fc7d76f94d868210VgnVCM100000e56411acRCRDapproved/thenational/Articles/Migration/2009-Q3Faces of the conferenceec7d76f94d868210VgnVCM100000e56411ac____Faces of the conference<p>The challenges facing Muslims in Germany are typical of those in other countries in Western Europe - a continuous pressure to integrate into society, coupled with discrimination that prevents people from doing so, said Betul Yilmaz, a German activist of Turkish origin.
Ms Yilmaz, co-founder of the website Muslim Voices - www.muslimische-stimm.de - said even as she was in Kuala Lumpur attending the WISE conference her activist friends at home were organising demonstrations to push Islamophobia to the front of the German government's agenda.
"I was born and raised in Germany, yet I always hear things like 'your culture' and 'you people'," she said. "It's hard to get my strong German identity recognised for what it is.
"And I know so many highly accomplished and brilliant Muslim women who simply cannot find jobs because no one will employ them."
The issue made the headlines this month when an Egyptian woman was stabbed to death inside a packed German courthouse. Although activists are still gathering statistics to make a case to the government, the incident has sparked major debate about Islamophobia and racism in Germany.</p>
<p>Shahana Agha, a Pakistani, lives in Abu Dhabi with her husband. She is a volunteer worker who helps and raises funds for disabled children, and went to the conference as an observer in the hopes of finding a new project to support.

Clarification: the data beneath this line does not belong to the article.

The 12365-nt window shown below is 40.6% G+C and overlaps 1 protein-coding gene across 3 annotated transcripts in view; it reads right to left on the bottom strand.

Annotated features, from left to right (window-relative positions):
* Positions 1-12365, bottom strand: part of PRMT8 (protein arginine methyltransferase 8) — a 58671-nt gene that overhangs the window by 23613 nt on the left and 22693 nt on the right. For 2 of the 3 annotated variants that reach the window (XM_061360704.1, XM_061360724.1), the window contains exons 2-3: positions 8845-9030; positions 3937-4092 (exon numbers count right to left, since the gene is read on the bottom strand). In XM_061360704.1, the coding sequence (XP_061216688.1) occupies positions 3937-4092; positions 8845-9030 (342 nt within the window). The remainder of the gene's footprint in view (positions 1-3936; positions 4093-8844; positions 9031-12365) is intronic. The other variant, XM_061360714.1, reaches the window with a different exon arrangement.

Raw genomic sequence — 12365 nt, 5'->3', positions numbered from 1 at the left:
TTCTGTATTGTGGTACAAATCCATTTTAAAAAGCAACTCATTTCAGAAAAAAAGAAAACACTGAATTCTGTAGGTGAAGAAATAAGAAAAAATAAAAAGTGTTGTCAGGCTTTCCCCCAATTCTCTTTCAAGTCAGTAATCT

"It's very interesting to see the different issues that women around the world face, and listen to the exchange of ideas and experiences," she said.
The flow of ideas since WISE began last Thursday has already inspired her. She now hopes to use music to help change how Muslim women are perceived in the West.
"I'm thinking of this idea of putting together a music tour with female Muslim musicians to perform in western countries. It would be a great idea of bring them to Abu Dhabi too."</p>
<p>Many Muslim women in China do not experience many of the challenges that have been discussed at WISE, said delegate Li Shuhuan.
Mrs Shuhuan, 25, grew up in Xianjiang province and is now studying for a degree in ideological political education at Nanjing University of Technology. She believes that China has developed an unfair reputation in western media about the way minorities are treated.
"Gender equality was really the rule under communism, and women or minority rights are not issues in China," she said. "We don't even have the word 'feminist' in our language." She declined to comment on the recent riots in Xianjiang.
Mrs Shuhuan and her husband said Muslims in China had a sort of spiritual awakening, a period of self-reflection, after the attacks in the US on September 11, 2001. Since then, there have been about 30 Muslim magazines launched, compared with three or four before the attacks.</p>